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NEW UPDATES Asean Affairs  10 April  2015  

Domestic medicine producers struggle to lift market share

Vietnam: Great effort is required by the domestic pharmaceutical companies to expand their share in the medicine market, which is currently largely dominated by imported drugs.

The Ministry of Health's Department of Pharmaceutical Management said that even though there were more varieties of locally-manufactured medicines in the market than imported medicines, the consumption of the former was lower.

Data showed that Viet Nam has more than 130 companies, which meet good manufacturing practices (GMP) and produce about 12,000 kinds of drugs, while there are just around 11,000 categories of imported medicines.

The annual average spending on medicine by Vietnamese reached US$31.18 per person, but a large percentage of that was for imported medicines, which are priced higher.

The consumption value of domestic medicines made up for 48 per cent of the total value.

Last year, Viet Nam imported more than $2 billion pharmaceutical products from 30 countries, reflecting an 8.3 per cent growth over the year before, the Viet Nam Industry and Trade Information Centre under the Ministry of Industry and Trade said.

In addition, domestic pharmaceutical production was hugely dependent on imported materials, which accounted for up to 90 per cent. Technology was also a huge problem for most domestic medicine producers.

The national strategy of developing the pharmaceutical industry was targeted at the industry producing 20 per cent of raw materials for domestic production and 80 per cent of the total medicine consumption value by 2020.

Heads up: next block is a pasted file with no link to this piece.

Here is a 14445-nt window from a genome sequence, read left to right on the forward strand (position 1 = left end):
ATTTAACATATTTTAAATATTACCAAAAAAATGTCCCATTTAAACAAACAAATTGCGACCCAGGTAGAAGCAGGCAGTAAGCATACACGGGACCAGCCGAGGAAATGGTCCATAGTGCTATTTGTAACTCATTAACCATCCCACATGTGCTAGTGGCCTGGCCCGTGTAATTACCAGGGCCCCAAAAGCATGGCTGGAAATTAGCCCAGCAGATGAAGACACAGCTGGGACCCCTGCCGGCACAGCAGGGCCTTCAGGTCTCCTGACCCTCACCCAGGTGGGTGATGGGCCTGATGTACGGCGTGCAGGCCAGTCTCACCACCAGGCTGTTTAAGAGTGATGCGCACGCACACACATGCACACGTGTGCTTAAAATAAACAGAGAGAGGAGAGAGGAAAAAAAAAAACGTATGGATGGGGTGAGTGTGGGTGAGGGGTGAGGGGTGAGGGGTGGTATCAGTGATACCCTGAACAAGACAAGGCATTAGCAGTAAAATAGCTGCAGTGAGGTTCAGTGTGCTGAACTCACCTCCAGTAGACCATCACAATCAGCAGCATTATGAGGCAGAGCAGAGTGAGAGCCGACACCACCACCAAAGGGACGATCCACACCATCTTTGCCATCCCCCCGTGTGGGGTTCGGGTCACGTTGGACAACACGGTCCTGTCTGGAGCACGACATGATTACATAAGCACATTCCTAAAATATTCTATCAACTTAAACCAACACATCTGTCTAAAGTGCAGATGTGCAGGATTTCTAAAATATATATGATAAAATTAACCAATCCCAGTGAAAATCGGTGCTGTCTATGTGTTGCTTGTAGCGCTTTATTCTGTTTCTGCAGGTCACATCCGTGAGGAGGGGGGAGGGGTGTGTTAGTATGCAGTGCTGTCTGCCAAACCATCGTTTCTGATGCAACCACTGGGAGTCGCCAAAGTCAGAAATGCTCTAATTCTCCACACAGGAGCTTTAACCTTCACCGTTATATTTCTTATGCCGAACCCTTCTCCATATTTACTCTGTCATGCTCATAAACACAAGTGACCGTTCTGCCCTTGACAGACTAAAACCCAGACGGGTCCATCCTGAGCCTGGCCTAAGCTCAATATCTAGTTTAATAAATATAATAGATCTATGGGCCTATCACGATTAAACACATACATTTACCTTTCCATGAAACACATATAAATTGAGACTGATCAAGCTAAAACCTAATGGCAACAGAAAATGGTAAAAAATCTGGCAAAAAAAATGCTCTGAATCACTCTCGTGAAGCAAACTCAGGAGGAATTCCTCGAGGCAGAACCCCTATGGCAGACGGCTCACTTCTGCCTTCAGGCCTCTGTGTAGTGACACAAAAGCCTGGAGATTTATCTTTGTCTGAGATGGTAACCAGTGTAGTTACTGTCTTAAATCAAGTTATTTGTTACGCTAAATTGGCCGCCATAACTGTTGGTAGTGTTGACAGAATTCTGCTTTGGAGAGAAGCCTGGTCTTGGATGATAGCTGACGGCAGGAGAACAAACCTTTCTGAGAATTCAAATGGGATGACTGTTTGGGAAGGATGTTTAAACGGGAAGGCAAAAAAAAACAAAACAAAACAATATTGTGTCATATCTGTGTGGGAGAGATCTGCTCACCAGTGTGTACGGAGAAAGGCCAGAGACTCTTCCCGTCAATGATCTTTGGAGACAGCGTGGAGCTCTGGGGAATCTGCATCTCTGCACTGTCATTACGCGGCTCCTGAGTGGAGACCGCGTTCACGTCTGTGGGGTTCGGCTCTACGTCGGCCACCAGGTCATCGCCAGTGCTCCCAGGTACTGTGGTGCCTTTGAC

According to the Director of the Department of Pharmaceutical Management, Truong Quoc Cuong, the pharmaceutical industry should invest in producing generic drugs of a high quality, which could replace imported drugs in treatment.

Cuong said the potential of traditional medicines should be brought into full play, adding that priority should be given to developing raw material plantation areas.

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This year in Thailand-what next?

AseanAffairs   04 January 2011
By David Swartzentruber      

It is commonplace in journalism to write two types of articles at the transition point between the year that has passed and the New Year. As this writer qualifies as an “old hand” in observing Thailand with a track record dating back 14 years, it is time take a shot at what may unfold in Thailand in 2011.

The first issue that can’t be answered is the health of Thailand’s beloved King Bhumibol, who is now 83 years old. He is the world's longest reigning monarch, but elaborate birthday celebrations in December failed to mask concern over his health. More






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